My uncle has never been someone who vociferously propagated feminism or condemned misogynists. He has always been that silent guy who has done his bit. Be it just handing out awareness stickers outside a park after the Nirbhaya incident or raising me to be the woman that I’m. Was it easy being raised by a single man? Of course not! My uncle might not have entirely understood the changes that my body when through growing up, but he always tried to understand. I have a problem with sanitary napkin commercials. Why is it always women in these ads? Why not men? Men also buy sanitary napkins for women in their lives. My sanitary napkins were bought by my uncle for most of my life whenever I needed them.
Was it easy breaking stereotypes and living by good self-worth handed down to me at home? Hell no! Why and when was it worth it? I have been groped in buses, teased on the road, rubbed against at cinema theatres and what not. The courage that my uncle gave me, made me stand up for myself even when I was just 14 years old, still in school. His courage and support made me stand up for myself over and over again because he never once pointed fingers at the clothes I wore or anything else about me. Directly or indirectly, it was never, ever my fault. I have seen parents who never directly blame the girls for any mishap but they would subtly ask their daughters to dress in a certain way to avoid any attention on the road. I don’t blame these parents because they were handed down those values and thinking from their parents. They were only giving what best they could to their kids. But when will it stop?
“What if you made a wrong choice? It could affect a woman more than a man.” Firstly, so what if I make a mistake? Men also make mistakes. Men also have pressures. Even their mistakes would cost them the same or more than women depending on the circumstances and situations. I have seen many women and men break the barriers handed down by their parents to set themselves free.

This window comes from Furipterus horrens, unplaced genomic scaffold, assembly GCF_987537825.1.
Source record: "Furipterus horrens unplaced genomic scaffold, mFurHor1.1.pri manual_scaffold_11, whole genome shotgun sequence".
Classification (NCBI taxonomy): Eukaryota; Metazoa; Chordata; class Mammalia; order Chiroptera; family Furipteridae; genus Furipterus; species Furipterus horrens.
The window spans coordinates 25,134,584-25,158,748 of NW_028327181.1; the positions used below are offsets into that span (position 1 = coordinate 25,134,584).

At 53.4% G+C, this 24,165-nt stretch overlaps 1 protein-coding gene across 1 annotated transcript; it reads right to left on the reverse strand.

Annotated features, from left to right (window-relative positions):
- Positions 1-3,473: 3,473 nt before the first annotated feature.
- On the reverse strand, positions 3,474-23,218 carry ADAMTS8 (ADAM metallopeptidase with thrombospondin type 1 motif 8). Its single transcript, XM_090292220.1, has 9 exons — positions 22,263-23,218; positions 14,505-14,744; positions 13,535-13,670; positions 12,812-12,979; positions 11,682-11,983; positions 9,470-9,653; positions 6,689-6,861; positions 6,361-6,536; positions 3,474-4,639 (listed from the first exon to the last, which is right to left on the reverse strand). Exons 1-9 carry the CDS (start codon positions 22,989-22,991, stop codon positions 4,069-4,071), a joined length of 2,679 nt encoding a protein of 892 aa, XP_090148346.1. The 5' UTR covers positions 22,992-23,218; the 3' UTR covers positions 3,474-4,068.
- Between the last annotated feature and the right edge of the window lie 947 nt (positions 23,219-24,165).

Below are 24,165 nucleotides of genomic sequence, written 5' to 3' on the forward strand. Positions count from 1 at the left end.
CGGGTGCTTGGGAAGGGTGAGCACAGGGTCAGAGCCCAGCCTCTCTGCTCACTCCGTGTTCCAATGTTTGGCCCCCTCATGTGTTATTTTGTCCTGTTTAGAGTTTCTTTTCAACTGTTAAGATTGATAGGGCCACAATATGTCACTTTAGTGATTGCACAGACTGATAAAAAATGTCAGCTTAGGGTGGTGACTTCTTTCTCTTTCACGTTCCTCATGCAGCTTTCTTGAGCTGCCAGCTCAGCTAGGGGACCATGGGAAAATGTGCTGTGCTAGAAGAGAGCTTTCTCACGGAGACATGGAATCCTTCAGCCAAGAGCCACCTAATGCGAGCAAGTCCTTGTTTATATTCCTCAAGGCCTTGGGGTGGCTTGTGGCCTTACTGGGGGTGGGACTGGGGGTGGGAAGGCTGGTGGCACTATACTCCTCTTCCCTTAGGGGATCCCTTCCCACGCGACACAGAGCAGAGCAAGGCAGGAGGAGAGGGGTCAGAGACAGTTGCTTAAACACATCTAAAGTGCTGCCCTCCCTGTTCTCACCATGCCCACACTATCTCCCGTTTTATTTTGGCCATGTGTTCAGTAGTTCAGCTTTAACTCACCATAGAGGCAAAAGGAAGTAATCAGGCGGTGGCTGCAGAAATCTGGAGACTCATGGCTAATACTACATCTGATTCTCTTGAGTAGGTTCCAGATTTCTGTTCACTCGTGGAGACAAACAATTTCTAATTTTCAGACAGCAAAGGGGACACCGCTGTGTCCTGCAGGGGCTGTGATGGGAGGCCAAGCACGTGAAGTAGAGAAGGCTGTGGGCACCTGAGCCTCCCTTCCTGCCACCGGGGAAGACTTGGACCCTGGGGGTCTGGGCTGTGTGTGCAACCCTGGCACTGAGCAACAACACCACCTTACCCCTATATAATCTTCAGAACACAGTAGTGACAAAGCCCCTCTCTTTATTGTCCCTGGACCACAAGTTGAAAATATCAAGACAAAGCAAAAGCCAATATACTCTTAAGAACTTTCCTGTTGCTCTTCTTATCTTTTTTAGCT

A child’s benchmark or vision of the world is one that is handed down to him/her from their parents. For a long time I did not realise the gender bias that exists in the society because that was never handed down to me at home. My uncle saw no difference between a boy and a girl which to me as a child meant no difference in the society. In fact, the difference came to me as a rude shock some fine day in my teenage.
How your parents respond to your actions defines so much of your self-worth, self-image and self-respect while growing up. It definitely did for me. In fact, I’m glad it did. Parenting is also about handing down good values, isn’t it?
Parenting is also about setting the right example. I was raised by an extremely good example, a divorcee who never once spoke ill of his ex-wife to me or to anyone else. Mind you, his ex-wife was the first respondent for their divorce. He has always seen marriage as an option available to men and women and that has been my yardstick to look at life with choices and options. In any bad experience with any woman, my uncle would never generalise all women as offenders. It was just that one woman, never all women. It helped me realise that not all men are bad. The intentions of both men and women may be negative and it cannot be generalised. Just like how all feminists are not man-haters and not all feminists are women! I know it because my uncle may not claim to be a feminist but I definitely was raised by one.
P.S: Just in case you forgot, reality check! I was raised in the heart of T.Nagar in Chennai, India, not in some first-world fantasy land!